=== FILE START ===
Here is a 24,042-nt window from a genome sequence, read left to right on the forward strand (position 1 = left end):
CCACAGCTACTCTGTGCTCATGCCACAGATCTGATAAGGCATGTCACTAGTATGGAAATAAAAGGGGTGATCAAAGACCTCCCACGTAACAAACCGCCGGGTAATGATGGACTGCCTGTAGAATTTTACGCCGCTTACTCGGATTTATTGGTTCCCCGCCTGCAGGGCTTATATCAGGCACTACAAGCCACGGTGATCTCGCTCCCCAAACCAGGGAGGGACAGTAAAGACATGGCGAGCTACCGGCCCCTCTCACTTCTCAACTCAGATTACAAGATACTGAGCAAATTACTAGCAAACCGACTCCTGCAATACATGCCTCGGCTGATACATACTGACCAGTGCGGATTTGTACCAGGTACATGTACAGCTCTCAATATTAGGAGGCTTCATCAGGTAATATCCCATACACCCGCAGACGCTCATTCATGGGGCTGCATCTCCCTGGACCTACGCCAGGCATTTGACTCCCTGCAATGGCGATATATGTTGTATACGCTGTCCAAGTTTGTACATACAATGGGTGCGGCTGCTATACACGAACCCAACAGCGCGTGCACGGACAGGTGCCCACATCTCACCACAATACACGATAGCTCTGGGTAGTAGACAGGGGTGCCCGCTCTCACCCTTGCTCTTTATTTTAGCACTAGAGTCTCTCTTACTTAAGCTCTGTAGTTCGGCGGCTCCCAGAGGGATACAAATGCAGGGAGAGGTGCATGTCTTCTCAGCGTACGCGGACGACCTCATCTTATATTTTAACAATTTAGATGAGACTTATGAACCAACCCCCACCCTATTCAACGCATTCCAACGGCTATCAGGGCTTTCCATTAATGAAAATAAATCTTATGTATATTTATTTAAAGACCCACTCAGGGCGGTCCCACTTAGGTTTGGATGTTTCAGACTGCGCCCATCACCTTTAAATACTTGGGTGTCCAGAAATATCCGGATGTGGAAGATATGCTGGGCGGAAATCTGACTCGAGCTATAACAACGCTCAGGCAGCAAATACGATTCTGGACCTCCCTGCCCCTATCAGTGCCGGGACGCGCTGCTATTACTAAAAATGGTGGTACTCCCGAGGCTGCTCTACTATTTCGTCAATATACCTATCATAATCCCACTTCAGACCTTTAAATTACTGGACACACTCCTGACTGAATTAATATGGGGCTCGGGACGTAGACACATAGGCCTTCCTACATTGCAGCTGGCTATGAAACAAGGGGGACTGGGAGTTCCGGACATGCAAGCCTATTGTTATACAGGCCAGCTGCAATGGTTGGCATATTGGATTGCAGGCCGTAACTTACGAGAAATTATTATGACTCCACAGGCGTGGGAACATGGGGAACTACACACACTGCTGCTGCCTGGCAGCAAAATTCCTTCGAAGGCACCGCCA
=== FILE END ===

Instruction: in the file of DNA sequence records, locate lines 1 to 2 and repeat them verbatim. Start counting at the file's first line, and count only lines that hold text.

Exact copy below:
Here is a 24,042-nt window from a genome sequence, read left to right on the forward strand (position 1 = left end):
CCACAGCTACTCTGTGCTCATGCCACAGATCTGATAAGGCATGTCACTAGTATGGAAATAAAAGGGGTGATCAAAGACCTCCCACGTAACAAACCGCCGGGTAATGATGGACTGCCTGTAGAATTTTACGCCGCTTACTCGGATTTATTGGTTCCCCGCCTGCAGGGCTTATATCAGGCACTACAAGCCACGGTGATCTCGCTCCCCAAACCAGGGAGGGACAGTAAAGACATGGCGAGCTACCGGCCCCTCTCACTTCTCAACTCAGATTACAAGATACTGAGCAAATTACTAGCAAACCGACTCCTGCAATACATGCCTCGGCTGATACATACTGACCAGTGCGGATTTGTACCAGGTACATGTACAGCTCTCAATATTAGGAGGCTTCATCAGGTAATATCCCATACACCCGCAGACGCTCATTCATGGGGCTGCATCTCCCTGGACCTACGCCAGGCATTTGACTCCCTGCAATGGCGATATATGTTGTATACGCTGTCCAAGTTTGTACATACAATGGGTGCGGCTGCTATACACGAACCCAACAGCGCGTGCACGGACAGGTGCCCACATCTCACCACAATACACGATAGCTCTGGGTAGTAGACAGGGGTGCCCGCTCTCACCCTTGCTCTTTATTTTAGCACTAGAGTCTCTCTTACTTAAGCTCTGTAGTTCGGCGGCTCCCAGAGGGATACAAATGCAGGGAGAGGTGCATGTCTTCTCAGCGTACGCGGACGACCTCATCTTATATTTTAACAATTTAGATGAGACTTATGAACCAACCCCCACCCTATTCAACGCATTCCAACGGCTATCAGGGCTTTCCATTAATGAAAATAAATCTTATGTATATTTATTTAAAGACCCACTCAGGGCGGTCCCACTTAGGTTTGGATGTTTCAGACTGCGCCCATCACCTTTAAATACTTGGGTGTCCAGAAATATCCGGATGTGGAAGATATGCTGGGCGGAAATCTGACTCGAGCTATAACAACGCTCAGGCAGCAAATACGATTCTGGACCTCCCTGCCCCTATCAGTGCCGGGACGCGCTGCTATTACTAAAAATGGTGGTACTCCCGAGGCTGCTCTACTATTTCGTCAATATACCTATCATAATCCCACTTCAGACCTTTAAATTACTGGACACACTCCTGACTGAATTAATATGGGGCTCGGGACGTAGACACATAGGCCTTCCTACATTGCAGCTGGCTATGAAACAAGGGGGACTGGGAGTTCCGGACATGCAAGCCTATTGTTATACAGGCCAGCTGCAATGGTTGGCATATTGGATTGCAGGCCGTAACTTACGAGAAATTATTATGACTCCACAGGCGTGGGAACATGGGGAACTACACACACTGCTGCTGCCTGGCAGCAAAATTCCTTCGAAGGCACCGCCA